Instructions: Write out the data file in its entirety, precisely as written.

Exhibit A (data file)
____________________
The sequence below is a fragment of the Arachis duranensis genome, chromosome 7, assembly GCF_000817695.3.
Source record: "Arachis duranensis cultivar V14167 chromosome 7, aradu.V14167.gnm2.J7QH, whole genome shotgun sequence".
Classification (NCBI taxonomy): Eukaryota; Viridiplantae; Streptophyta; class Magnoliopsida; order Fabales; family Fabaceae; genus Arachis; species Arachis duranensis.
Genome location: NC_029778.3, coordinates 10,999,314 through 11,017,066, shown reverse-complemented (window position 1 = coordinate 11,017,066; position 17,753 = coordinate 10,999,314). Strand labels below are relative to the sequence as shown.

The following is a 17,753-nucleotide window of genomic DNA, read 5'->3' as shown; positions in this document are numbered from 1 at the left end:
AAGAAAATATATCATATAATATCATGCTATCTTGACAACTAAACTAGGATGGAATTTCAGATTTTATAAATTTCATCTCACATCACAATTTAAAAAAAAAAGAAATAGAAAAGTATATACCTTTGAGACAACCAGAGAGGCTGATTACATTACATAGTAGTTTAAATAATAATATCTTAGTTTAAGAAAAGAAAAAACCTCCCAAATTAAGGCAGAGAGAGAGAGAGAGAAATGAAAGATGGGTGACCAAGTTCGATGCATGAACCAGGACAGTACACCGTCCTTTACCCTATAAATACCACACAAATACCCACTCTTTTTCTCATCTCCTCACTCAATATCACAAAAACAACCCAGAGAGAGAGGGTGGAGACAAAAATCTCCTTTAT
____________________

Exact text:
The sequence below is a fragment of the Arachis duranensis genome, chromosome 7, assembly GCF_000817695.3.
Source record: "Arachis duranensis cultivar V14167 chromosome 7, aradu.V14167.gnm2.J7QH, whole genome shotgun sequence".
Classification (NCBI taxonomy): Eukaryota; Viridiplantae; Streptophyta; class Magnoliopsida; order Fabales; family Fabaceae; genus Arachis; species Arachis duranensis.
Genome location: NC_029778.3, coordinates 10,999,314 through 11,017,066, shown reverse-complemented (window position 1 = coordinate 11,017,066; position 17,753 = coordinate 10,999,314). Strand labels below are relative to the sequence as shown.

The following is a 17,753-nucleotide window of genomic DNA, read 5'->3' as shown; positions in this document are numbered from 1 at the left end:
AAGAAAATATATCATATAATATCATGCTATCTTGACAACTAAACTAGGATGGAATTTCAGATTTTATAAATTTCATCTCACATCACAATTTAAAAAAAAAAGAAATAGAAAAGTATATACCTTTGAGACAACCAGAGAGGCTGATTACATTACATAGTAGTTTAAATAATAATATCTTAGTTTAAGAAAAGAAAAAACCTCCCAAATTAAGGCAGAGAGAGAGAGAGAGAAATGAAAGATGGGTGACCAAGTTCGATGCATGAACCAGGACAGTACACCGTCCTTTACCCTATAAATACCACACAAATACCCACTCTTTTTCTCATCTCCTCACTCAATATCACAAAAACAACCCAGAGAGAGAGGGTGGAGACAAAAATCTCCTTTAT